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Forum, Oct. 10: World Mental Health Day, offer a smile and a word of thanks

Published: 10/9/2021 10:00:10 PM
Modified: 10/9/2021 10:00:11 PM
On World Mental Health Day, offer a smile and a word of thanks

In recognition of World Mental Health Day, we’re writing to mention that our work in “supported employment” at West Central Behavioral Health in Claremont, Lebanon and surrounding towns is an important facet of our nonprofit organization’s overall mission and treatment philosophy.

We’re proud to help people with severe and persistent mental illness who want to work but who need support to develop their resumes, learn interviewing and communications skills, complete job applications, and gain confidence to become more independent. We offer life coaching to help people who may not know that eating right to sustain themselves during a long work day is a learned skill that matters. Or that self-advocacy in the face of overwhelming work assignments is OK.

Every day is a new adventure in watching our clients become more integrated into our communities as they achieve greater social confidence and economic independence through work. Supported employment is good for our clients, good for our communities and good for all of us.

Please, on this World Mental Health Day, be kind to everyone you see working to help others in any way. A smile and a word of thanks make a big difference. You may never know what hurdles someone has had to overcome to get to where they are. Today, in these pandemic times, the challenges faced by many people who want to work and need to work to ensure their mental wellness have never been greater. Thank you.





The writers are, respectively, the director of vocational services and an employment counselor at West Central Behavioral Health.

Corruption has distorted everything

Forum contributor Bob Scobie writes that “Many U.S. citizens’ resistance to the COVID-19 vaccine is due, in part, to distrust in government” (“Americans face crisis of trust,” Oct. 6).

True enough, but that explanation doesn’t really go far enough. It’s stating what has long been obvious — that our political system is corrupt. Politicians are bought and paid for. They openly take bribes. It doesn’t matter if it’s called lobbying instead. It’s the same activity. And it’s not just politics, of course. In my view, virtually every institution and field of endeavor has been corrupted, as well.

The common denominator explaining it was written down long ago, in 1 Timothy 6:10: the love of money is the root of all evil. The greedy, self-interested pursuit of riches has distorted everything. All manner of deceitful, deceptive and harmful practices have been justified by it. It has corroded everything. It’s not unreasonable to question corrupt authority. It’s unreasonable not to.



Commissioner tyrannizes NH schools

The recent New Hampshire Bulletin article, “NH not waiting to limit remote: Commissioner tells schools to abide by rules that have not been approved” (Oct. 2), highlights how New Hampshire’s commissioner of education is attacking the institutions he is supposed to be championing, our community public schools.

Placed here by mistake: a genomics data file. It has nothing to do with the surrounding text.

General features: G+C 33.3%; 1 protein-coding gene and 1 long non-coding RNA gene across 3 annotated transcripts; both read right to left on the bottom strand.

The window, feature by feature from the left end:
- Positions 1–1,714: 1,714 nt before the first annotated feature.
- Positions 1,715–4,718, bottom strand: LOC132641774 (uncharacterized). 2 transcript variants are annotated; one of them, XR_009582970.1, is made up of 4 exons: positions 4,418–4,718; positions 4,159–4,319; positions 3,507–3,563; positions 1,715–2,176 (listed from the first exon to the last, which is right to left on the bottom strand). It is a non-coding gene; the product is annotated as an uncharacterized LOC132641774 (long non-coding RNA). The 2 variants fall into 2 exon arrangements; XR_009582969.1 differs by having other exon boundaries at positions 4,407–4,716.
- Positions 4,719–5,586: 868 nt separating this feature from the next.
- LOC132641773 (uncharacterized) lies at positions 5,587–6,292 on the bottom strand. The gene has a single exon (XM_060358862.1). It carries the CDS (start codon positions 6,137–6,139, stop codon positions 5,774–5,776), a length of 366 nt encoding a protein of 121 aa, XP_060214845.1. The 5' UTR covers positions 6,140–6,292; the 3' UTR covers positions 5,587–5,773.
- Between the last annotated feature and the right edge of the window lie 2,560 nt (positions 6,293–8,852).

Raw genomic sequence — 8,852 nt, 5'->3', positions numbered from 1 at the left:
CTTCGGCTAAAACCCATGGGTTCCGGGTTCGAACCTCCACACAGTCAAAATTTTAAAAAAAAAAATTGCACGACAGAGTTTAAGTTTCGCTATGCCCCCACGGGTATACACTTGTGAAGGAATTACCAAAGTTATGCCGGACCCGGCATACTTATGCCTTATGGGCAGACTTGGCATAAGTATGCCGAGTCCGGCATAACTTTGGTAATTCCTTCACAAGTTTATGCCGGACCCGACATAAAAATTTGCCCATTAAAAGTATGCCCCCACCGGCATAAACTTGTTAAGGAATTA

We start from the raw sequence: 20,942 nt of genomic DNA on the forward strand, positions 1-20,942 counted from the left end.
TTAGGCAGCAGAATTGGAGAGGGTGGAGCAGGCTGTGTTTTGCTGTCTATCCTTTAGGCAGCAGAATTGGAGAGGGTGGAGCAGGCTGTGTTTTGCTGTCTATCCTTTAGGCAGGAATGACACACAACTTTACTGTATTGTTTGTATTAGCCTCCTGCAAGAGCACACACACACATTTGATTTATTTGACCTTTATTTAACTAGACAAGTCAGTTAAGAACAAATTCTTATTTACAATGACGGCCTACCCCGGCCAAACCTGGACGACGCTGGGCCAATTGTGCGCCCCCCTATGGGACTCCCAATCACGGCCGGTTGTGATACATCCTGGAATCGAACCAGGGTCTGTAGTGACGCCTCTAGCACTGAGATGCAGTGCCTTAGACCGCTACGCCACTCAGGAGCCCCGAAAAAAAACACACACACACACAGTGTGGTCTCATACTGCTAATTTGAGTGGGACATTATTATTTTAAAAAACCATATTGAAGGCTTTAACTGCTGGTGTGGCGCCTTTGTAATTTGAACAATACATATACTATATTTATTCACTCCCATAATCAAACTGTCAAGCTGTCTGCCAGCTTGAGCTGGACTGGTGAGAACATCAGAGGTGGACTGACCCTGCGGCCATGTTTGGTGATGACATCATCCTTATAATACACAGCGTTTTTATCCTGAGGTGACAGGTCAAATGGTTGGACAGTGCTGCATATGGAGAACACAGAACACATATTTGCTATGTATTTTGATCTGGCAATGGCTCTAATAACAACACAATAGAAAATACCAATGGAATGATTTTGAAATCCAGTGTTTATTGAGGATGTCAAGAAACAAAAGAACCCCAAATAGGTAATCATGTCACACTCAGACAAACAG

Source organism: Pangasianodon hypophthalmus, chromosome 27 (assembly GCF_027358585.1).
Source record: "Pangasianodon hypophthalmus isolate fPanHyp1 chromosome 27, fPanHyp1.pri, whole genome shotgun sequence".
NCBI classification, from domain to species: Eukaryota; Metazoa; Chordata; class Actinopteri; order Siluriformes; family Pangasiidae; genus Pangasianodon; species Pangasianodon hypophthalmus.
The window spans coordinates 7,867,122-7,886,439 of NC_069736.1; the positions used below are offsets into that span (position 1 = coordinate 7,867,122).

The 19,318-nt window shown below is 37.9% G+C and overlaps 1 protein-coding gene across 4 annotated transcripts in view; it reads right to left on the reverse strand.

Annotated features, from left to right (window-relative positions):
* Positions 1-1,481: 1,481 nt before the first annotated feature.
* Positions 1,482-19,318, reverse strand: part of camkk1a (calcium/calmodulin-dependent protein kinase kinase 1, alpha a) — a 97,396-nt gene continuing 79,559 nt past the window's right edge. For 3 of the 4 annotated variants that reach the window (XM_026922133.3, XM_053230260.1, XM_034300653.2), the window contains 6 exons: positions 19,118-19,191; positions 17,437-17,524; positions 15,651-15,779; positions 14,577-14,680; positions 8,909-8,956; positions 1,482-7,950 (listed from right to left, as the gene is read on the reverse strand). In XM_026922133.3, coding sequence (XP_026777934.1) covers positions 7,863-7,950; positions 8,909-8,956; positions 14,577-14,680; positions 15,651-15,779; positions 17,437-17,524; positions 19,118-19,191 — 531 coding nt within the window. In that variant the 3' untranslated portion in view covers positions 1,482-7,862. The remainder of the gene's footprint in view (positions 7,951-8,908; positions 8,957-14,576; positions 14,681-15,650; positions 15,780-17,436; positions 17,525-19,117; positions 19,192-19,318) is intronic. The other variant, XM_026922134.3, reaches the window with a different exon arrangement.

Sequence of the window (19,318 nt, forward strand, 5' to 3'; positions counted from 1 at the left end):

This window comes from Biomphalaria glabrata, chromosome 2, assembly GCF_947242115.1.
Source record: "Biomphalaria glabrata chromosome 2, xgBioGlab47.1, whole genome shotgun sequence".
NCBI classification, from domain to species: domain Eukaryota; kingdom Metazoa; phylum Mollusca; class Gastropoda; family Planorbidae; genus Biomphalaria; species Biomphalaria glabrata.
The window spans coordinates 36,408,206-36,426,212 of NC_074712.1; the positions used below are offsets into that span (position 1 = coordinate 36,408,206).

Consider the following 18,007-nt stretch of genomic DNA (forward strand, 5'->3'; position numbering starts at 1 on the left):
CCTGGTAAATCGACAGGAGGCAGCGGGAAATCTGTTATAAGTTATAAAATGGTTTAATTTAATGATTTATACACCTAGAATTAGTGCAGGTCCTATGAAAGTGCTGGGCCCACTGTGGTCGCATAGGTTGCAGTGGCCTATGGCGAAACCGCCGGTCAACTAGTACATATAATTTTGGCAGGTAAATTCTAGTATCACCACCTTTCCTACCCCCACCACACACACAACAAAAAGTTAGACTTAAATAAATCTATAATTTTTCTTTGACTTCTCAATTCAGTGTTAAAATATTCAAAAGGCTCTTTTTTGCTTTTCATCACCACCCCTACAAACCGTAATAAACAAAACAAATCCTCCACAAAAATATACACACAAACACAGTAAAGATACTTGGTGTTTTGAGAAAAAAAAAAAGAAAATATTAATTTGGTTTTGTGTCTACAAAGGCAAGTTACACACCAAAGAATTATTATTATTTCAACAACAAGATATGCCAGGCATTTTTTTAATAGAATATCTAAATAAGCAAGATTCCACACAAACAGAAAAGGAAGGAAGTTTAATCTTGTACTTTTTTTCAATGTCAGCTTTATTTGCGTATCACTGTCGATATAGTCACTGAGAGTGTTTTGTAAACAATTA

The pandemic and the trifecta of Republican control of all the branches of our state government have given the commissioner a flush of power to promote his anti-public-school agenda. As schools have struggled to stop the spread of COVID-19, to keep our children safe, to provide a safety net for those families in need and to continue education from professionally trained and certified teachers, the commissioner continues to put up roadblocks. He promotes vouchers, makes up new rules like this one, and withholds federal funds for school building improvements. The zeal of those wishing to dismantle and defund the public school system and to divert state education trust fund money to home-schooling, private, parochial and unaccredited tuition schools through vouchers is now at full throttle.

Public schools — teachers, administrators and school boards — have been performing a Herculean task to keep children and families engaged in learning and schools safe. Because right-wing radicals are emboldened by not being held accountable for their disruption and threats, public schools and school boards are now under siege. This is tyranny by a minority.

Public community schools are open to all children, have public oversight and accountability, and provide learning that is fundamental to democracy and the American Dream. Our state Department of Education, under the leadership of the commissioner and governor, must make it a top priority to promote, fund and support our public schools, instead of setting up new “one-size-fits-all” state rules to make the job for local public school officials more difficult, distracting, unsafe and contentious.


Georges Mills

The writer represents the Sullivan 9 district in the New Hampshire House.

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